Want greater control at work? Shift your lens!

October 28, 2017 Glenn Case

Today's workplace can be a demanding environment. We are often asked to do more with less, required to work in larger, cross-functional teams that brings with it interpersonal challenges, or forced to deal with external change and uncertainty. 

All of this change and associated emotion can make one feel strained, adrift and powerless.

So, how do you regain a measure of control over your environment? Perhaps, even, become a positive change agent for others around you? Here are four suggestions to help...

1. Pinpoint your mindset

Consider the following: it is your perspective, not you circumstances, that define your experience. You may want to read that one again. In his book, The Four Agreements, Don Miguel Ruiz talks about the influence that life's experience and learning have had in creating our world-view - the Dream of the Planet, as he calls it - and in determining our actions. Understanding that we are pre-programmed, so to speak, is the starting point to positive change. One must first recognize this overarching perspective before actions can be taken to change it.

Ask yourself - what lens am I looking through? There are many dis-empowering perspectives that can lead to a feeling of frustration, negativity and dissatisfaction at work. Some common examples include:

Polarized thinking - looking at the world in black and white terms

Personalization - viewing the situation as a personal affront

Filtering - focusing on only the negative aspects in your situation

Taking a honest look at your current perspective and determining if it is one that disempowers you is a great place to start. If you feel a victim in any way in your situation, it is likely you are harbouring a disempowering perspective.

2. Reframe your perspective

If you have isolated a perspective that takes control out of your hands, challenge yourself to see things differently. Ask yourself, "What's another way of approaching this?" If, for example, you find yourself placing blame on another person for how you're feeling, what would it feel like to take responsibility? This doesn't mean you are taking full responsibility for the situation - simply, you are acknowledging that you can play a part in its resolution. Once you take it back to yourself, you now have regained a measure of control. How might this influence how you feel about things?

Another often eye-opening question to build self-awareness: "What if what I believe is an assumption and not a fact? " How often our worldview, beliefs and behaviours are governed not by fact, but by assumption! Think about it!

3. Lighten your load

Having isolated a limiting perspective and challenged yourself to looking at things through a more positive lens, you are on your way to regaining the control you rightly deserve. Removing focus - or significance - from the negative is the beginning of lightening the load that is weighing you down.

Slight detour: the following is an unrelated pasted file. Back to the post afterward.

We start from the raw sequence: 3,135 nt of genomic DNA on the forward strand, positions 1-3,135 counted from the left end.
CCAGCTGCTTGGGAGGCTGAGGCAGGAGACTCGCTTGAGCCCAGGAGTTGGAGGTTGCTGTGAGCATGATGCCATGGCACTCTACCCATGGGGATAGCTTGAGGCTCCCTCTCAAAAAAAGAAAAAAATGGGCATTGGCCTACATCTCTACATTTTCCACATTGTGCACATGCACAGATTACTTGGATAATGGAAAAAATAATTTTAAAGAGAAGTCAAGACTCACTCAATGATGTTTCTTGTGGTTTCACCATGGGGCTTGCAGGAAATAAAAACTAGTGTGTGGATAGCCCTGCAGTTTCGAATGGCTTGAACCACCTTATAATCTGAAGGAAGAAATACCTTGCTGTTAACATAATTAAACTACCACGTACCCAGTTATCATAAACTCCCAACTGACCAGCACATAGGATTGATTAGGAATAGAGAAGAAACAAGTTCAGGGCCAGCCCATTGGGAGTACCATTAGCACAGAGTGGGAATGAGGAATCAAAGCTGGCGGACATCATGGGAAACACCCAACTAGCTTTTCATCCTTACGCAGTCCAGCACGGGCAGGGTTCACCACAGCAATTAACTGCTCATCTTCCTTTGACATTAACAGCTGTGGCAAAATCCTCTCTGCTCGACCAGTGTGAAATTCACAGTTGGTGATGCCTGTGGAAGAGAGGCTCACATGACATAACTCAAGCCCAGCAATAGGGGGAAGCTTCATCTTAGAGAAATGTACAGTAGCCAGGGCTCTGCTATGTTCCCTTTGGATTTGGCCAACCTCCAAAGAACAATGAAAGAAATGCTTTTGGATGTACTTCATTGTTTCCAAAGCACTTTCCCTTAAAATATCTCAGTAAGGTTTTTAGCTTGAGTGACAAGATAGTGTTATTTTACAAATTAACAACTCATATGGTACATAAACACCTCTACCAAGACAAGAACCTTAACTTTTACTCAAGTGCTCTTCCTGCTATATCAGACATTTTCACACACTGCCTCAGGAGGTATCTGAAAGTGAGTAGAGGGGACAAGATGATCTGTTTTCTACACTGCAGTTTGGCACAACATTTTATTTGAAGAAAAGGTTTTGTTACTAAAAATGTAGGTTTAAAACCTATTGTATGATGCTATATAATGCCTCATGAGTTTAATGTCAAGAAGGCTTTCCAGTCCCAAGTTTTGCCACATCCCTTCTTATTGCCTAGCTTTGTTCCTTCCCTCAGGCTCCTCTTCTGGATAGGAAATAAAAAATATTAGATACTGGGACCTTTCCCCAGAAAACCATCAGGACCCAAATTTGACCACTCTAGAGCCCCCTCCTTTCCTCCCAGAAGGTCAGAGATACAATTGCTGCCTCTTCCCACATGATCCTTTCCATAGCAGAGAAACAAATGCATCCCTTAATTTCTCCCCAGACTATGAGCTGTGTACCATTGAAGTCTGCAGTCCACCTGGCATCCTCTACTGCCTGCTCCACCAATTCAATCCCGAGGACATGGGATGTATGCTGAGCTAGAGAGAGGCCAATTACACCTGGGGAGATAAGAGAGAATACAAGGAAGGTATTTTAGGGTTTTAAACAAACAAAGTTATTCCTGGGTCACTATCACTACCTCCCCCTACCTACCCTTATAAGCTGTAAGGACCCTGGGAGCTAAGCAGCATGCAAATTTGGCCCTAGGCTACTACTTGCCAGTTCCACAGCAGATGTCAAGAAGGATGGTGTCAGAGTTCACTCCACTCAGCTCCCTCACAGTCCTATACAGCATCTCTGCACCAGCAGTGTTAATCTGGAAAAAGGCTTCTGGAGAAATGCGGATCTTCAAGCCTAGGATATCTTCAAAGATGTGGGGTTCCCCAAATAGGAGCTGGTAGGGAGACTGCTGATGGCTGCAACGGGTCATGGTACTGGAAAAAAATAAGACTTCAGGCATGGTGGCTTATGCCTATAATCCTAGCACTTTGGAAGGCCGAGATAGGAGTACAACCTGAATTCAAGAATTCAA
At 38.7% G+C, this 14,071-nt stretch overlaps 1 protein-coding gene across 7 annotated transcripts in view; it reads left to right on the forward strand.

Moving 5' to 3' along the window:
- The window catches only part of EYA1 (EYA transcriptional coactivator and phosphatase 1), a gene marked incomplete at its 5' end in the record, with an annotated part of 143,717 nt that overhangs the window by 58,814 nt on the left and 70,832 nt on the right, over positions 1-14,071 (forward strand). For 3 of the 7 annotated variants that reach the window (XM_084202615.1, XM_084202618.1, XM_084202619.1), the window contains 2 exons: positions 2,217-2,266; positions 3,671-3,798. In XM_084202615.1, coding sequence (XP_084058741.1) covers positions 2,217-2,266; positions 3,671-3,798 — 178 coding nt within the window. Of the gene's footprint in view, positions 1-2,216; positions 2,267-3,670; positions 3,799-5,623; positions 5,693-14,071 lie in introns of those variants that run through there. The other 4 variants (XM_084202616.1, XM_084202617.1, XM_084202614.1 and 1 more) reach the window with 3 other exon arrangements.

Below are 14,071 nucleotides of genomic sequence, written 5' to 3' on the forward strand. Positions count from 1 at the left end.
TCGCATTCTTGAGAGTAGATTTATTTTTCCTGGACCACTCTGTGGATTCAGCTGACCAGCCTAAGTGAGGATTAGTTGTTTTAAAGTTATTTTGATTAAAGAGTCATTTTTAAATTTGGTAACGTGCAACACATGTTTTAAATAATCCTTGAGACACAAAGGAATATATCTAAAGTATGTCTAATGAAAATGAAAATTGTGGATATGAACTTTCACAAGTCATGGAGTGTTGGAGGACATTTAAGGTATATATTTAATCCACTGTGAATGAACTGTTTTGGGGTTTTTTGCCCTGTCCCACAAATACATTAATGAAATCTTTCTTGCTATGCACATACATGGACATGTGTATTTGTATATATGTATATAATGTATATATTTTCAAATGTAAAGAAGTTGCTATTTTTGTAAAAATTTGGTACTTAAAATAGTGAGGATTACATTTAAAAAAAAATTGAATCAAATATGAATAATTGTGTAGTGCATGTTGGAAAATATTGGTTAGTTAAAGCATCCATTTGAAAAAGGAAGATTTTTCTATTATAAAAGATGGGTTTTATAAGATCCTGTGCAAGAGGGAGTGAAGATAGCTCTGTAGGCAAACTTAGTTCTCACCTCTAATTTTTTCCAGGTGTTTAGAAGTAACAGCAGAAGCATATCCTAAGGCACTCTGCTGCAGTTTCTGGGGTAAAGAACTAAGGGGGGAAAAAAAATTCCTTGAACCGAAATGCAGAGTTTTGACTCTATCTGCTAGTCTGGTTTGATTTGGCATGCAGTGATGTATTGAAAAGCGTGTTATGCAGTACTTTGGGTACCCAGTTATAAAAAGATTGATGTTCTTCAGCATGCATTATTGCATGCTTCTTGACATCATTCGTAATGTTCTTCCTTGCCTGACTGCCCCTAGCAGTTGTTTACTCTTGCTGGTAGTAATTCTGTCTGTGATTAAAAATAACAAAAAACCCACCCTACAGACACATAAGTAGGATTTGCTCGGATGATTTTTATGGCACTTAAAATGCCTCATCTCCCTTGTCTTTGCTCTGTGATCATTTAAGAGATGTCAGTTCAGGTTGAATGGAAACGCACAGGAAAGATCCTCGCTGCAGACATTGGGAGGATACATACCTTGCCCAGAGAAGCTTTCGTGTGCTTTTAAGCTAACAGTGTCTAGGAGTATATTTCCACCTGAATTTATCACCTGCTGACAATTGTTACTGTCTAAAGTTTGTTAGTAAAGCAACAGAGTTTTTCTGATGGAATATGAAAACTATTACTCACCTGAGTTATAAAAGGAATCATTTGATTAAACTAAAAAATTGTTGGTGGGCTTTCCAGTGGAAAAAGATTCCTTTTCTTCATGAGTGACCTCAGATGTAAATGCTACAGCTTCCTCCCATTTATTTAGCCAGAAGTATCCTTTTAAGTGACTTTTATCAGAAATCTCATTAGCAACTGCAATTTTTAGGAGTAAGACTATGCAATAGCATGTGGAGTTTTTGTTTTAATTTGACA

Mindfulness practice can also help you to recognize in the moment behaviours or thought processes that are holding you back. Interrupting the negative self-talk feedback loop that we humans find ourselves in can be an effective means of instigating change.

Meditation can also be helpful. In the calm and stillness that meditation provides, we tap into those places where solutions reside. After all, we all hold within us our own answers to the challenges before us.

And, by the way, give yourself gratitude for who you are and what you have. And acknowledge what you contribute to your company, to your family, to the world. Expressing gratitude and acknowledgement can have a powerful impact on how you view the world around you.

4. Set a clear intention

What is your vision for success, for a more fulfilling work experience? What does great look like when it comes to your job and your life?

There is power in being clear on what you want to change, why change is important, and what it will feel like when you get there. Not only is a clear vision empowering in itself, it acts as a guide along the path to keep you focused.

And, don't forget to ask for help. 

You have people around you only too willing to support you along the journey. Having an objective viewpoint can be a potent ally in your quest for self-empowerment. A trusted manager or other colleague is a great place to start, or an external coach that can offer full objectivity.

As your perspective and attitude changes, you will notice so too that of others around you. You will find that your growing sense of self-empowerment is now creating an external wave of positivity impacting others.

Glenn Case is a Success and Leadership Coach focused on guiding others to career success and overall fulfillment. He can be contacted at change@glenncasecoaching.com or https://www.linkedin.com/in/glenncase. 

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